Sunday, October 01, 2006

Rep. Foley and Pedophile "Mentoring"

Florida Rep. Mark Foley's story reminds us once again of all the pedophiles out there. Note that the Congressman lyingly told another Congressman he was just "mentoring" the page he harassed.

This reminded us of the volunteer opportunities we saw listed on the "Friends of the Governor's Commission on GLBT Youth" web site. Sure, most of these people are probably OK. But, are we being careful enough? Are Commission members or its "Friends" who volunteer with these vulnerable youth subject to criminal background checks -- as are most parents who just want to go on field trips with their own children's schools? Just asking.

Also over the weekend we encountered the series Oprah is doing on pedophiles (thanks to Americans for Truth). She points us to this NY Times report by Kurt Eichenwald on pedophiles' use of the internet (8-21-06). Pedophiles claim they're struggling to achieve "rights" for children. Excerpts:

Today, pedophiles go online to seek tips for getting near children — at camps, through foster care, at community gatherings and at countless other events. [Like the Youth Pride march and prom?] They swap stories about day-to-day encounters with minors. And they make use of technology to help take their arguments to others, like sharing online a printable booklet to be distributed to children that extols the benefits of sex with adults....

In this online community, pedophiles view themselves as the vanguard of a nascent movement seeking legalization of child pornography and the loosening of age-of-consent laws. They portray themselves as battling for children’s rights to engage in sex with adults, a fight they liken to the civil rights movement. And while their effort has brought little success, they celebrated online in May when a small group of men in the Netherlands formed a pedophile political party, and they rejoiced again last month when a Dutch court upheld the party’s right to exist....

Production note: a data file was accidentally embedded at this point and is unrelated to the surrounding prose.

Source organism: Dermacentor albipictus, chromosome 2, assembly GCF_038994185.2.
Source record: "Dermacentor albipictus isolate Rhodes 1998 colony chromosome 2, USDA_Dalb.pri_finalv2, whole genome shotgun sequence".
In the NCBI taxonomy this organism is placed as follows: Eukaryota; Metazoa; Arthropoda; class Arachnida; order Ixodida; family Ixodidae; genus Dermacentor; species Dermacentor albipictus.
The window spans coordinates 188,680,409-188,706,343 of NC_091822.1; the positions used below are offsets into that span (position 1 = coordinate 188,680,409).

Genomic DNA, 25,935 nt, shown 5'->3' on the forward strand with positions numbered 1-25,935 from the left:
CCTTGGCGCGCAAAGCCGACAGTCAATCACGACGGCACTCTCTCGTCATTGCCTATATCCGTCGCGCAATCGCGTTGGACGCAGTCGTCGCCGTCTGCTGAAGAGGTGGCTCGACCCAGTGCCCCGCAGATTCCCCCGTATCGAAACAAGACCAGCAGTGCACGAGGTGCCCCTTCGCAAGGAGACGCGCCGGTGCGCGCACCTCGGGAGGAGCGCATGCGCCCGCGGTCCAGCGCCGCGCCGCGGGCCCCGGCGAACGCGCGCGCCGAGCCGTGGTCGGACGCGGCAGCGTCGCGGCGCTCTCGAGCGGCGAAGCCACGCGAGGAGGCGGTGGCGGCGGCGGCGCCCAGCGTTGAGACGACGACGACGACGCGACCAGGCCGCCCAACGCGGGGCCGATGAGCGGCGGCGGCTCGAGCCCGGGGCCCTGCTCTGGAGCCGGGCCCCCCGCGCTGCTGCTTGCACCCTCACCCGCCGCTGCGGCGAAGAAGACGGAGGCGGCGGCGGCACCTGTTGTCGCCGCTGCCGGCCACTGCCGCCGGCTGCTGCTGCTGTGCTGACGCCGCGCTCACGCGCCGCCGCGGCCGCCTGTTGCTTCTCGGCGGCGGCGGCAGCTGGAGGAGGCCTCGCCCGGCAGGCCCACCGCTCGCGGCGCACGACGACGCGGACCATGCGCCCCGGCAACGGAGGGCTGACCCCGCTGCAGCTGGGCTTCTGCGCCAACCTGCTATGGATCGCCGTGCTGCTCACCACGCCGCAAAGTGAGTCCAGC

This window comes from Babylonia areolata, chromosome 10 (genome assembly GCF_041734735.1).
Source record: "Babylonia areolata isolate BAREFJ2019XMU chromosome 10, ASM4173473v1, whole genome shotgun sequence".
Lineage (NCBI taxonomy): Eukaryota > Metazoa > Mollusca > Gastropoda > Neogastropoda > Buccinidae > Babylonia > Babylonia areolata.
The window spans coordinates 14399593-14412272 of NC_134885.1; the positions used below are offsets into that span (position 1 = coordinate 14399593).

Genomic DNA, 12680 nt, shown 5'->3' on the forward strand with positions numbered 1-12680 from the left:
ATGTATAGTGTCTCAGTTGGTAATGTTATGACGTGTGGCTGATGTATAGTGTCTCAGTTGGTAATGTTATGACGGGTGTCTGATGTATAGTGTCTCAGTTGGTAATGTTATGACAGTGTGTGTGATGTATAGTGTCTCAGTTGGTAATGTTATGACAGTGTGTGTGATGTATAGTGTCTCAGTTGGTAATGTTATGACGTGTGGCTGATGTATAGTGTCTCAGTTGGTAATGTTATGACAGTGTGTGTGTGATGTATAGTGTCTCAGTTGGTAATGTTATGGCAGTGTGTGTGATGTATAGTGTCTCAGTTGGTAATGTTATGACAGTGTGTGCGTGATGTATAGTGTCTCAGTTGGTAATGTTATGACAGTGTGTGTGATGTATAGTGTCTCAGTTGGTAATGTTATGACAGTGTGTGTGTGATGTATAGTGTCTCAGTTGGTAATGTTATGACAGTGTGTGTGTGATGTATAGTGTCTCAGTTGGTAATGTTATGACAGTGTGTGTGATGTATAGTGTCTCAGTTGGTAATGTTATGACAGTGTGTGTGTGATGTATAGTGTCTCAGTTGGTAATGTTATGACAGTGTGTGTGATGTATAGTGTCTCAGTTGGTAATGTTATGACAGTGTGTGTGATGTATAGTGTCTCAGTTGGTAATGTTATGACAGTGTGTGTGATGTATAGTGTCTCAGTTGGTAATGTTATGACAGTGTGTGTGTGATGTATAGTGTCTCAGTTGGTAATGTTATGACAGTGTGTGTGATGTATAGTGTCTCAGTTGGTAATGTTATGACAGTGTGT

In essence, the groups deem potentially injurious acts and beliefs harmless. That is accomplished in part by denying that a victim is injured, condemning critics and appealing to higher loyalties — in this case, an ostensible struggle for the sexual freedom of children.

From summaries of the recent Oprah segments:

Many sexual predators choose to keep their preferences a secret, while others are vocal about their attraction to minors. In 1978, a support group for men who have sexual feelings toward young boys was founded in Boston. It is known as NAMBLA, the North American Man-Boy Love Association. According to NAMBLA's website, members "support the rights of youth, as well as adults, to choose the partners with whom they wish to share and enjoy their bodies." This controversial organization doesn't advocate breaking any laws, and it is not illegal to become a member....

According to Kurt [Eichenwald, NY Times reporter], many online predators believe children have a desire to have sex with adults and that other adults—like parents—force them to "deny their desires."A lot of what passes for advocacy, Kurt says, is simply a smoke screen in these communities. The crime takes place when fantasies translate into real, daily life, he says.

During his investigation, Kurt found predators may have acted upon fantasies in one place where children should feel safe—the classroom. Kurt was shocked to learn through his research that the most common job for pedophiles is teaching. He says one principal said in an online chat that he met his first "YF"—a popular abbreviation for "Young Friend"—when he was sent to his office for discipline.